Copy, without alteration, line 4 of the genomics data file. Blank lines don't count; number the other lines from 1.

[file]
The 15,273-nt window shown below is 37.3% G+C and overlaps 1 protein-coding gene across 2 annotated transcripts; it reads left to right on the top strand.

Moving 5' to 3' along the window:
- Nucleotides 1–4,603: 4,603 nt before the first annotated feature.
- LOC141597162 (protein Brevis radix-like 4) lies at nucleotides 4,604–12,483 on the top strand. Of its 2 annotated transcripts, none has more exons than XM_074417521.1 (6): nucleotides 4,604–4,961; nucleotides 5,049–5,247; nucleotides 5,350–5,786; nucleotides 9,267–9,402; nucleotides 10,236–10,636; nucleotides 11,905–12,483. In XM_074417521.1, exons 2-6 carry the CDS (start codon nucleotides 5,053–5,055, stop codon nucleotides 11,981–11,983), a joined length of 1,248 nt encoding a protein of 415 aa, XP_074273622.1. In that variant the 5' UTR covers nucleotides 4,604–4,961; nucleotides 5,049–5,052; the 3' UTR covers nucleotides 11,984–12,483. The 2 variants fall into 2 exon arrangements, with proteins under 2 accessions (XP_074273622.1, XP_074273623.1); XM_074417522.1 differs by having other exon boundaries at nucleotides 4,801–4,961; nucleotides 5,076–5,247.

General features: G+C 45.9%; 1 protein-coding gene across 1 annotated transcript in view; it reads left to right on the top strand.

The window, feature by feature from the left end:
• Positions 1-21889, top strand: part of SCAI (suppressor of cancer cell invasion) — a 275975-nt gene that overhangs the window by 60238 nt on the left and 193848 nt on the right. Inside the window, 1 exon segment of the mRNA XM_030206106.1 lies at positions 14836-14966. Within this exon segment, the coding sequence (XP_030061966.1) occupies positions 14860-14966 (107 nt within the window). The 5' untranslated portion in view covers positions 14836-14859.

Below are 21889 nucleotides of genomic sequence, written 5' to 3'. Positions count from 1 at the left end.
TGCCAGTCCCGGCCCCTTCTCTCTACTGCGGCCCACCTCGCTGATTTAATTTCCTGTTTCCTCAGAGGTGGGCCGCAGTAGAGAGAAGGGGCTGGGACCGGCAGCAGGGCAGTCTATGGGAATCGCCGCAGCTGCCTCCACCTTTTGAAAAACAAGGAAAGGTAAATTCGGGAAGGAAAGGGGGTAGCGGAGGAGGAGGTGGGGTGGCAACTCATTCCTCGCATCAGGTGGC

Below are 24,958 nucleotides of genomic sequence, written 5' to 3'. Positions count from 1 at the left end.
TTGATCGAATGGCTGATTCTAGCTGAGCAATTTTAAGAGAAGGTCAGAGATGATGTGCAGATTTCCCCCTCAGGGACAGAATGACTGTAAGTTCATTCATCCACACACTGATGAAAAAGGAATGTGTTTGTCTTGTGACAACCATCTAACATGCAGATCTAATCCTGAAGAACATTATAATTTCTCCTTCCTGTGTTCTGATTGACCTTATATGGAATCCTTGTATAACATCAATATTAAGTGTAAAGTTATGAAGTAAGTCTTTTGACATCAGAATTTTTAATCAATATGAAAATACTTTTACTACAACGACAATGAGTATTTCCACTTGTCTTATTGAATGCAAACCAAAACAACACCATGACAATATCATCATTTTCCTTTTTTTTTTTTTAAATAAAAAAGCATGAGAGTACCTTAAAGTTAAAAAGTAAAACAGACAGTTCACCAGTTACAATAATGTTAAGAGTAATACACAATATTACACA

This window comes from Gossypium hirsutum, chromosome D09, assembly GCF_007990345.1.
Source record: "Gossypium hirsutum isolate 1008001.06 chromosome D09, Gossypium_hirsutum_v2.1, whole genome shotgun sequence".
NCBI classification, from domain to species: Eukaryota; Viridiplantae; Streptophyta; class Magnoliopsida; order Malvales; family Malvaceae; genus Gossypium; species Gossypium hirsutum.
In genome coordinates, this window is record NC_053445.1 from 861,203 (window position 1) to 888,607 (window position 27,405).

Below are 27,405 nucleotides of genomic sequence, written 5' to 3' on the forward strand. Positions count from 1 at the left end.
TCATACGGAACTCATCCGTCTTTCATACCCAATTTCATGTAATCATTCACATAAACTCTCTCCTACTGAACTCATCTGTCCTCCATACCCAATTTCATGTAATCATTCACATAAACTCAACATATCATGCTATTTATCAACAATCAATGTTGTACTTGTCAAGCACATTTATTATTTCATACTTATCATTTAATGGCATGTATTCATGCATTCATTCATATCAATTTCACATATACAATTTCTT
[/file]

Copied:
- LOC141597162 (protein Brevis radix-like 4) lies at nucleotides 4,604–12,483 on the top strand. Of its 2 annotated transcripts, none has more exons than XM_074417521.1 (6): nucleotides 4,604–4,961; nucleotides 5,049–5,247; nucleotides 5,350–5,786; nucleotides 9,267–9,402; nucleotides 10,236–10,636; nucleotides 11,905–12,483. In XM_074417521.1, exons 2-6 carry the CDS (start codon nucleotides 5,053–5,055, stop codon nucleotides 11,981–11,983), a joined length of 1,248 nt encoding a protein of 415 aa, XP_074273622.1. In that variant the 5' UTR covers nucleotides 4,604–4,961; nucleotides 5,049–5,052; the 3' UTR covers nucleotides 11,984–12,483. The 2 variants fall into 2 exon arrangements, with proteins under 2 accessions (XP_074273622.1, XP_074273623.1); XM_074417522.1 differs by having other exon boundaries at nucleotides 4,801–4,961; nucleotides 5,076–5,247.